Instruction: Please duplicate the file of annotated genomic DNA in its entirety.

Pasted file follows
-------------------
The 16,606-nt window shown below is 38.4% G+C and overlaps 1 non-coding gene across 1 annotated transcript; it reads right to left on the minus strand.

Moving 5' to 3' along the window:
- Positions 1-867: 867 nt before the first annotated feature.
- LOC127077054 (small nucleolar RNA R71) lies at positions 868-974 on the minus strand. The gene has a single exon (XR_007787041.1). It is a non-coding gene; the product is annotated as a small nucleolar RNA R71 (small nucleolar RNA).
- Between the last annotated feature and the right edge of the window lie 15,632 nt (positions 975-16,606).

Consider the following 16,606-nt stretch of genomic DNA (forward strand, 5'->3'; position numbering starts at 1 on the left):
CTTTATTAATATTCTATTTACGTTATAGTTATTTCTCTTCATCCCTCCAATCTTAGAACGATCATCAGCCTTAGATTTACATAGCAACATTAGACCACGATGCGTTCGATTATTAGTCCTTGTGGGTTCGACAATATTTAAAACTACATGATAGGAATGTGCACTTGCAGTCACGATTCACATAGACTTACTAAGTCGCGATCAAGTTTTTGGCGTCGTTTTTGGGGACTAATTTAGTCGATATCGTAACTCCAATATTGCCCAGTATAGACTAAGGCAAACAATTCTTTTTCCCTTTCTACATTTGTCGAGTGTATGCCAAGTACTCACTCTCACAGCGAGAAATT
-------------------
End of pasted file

The 16,606-nt window shown below is 38.4% G+C and overlaps 1 non-coding gene across 1 annotated transcript; it reads right to left on the minus strand.

Moving 5' to 3' along the window:
- Positions 1-867: 867 nt before the first annotated feature.
- LOC127077054 (small nucleolar RNA R71) lies at positions 868-974 on the minus strand. The gene has a single exon (XR_007787041.1). It is a non-coding gene; the product is annotated as a small nucleolar RNA R71 (small nucleolar RNA).
- Between the last annotated feature and the right edge of the window lie 15,632 nt (positions 975-16,606).

Consider the following 16,606-nt stretch of genomic DNA (forward strand, 5'->3'; position numbering starts at 1 on the left):
CTTTATTAATATTCTATTTACGTTATAGTTATTTCTCTTCATCCCTCCAATCTTAGAACGATCATCAGCCTTAGATTTACATAGCAACATTAGACCACGATGCGTTCGATTATTAGTCCTTGTGGGTTCGACAATATTTAAAACTACATGATAGGAATGTGCACTTGCAGTCACGATTCACATAGACTTACTAAGTCGCGATCAAGTTTTTGGCGTCGTTTTTGGGGACTAATTTAGTCGATATCGTAACTCCAATATTGCCCAGTATAGACTAAGGCAAACAATTCTTTTTCCCTTTCTACATTTGTCGAGTGTATGCCAAGTACTCACTCTCACAGCGAGAAATT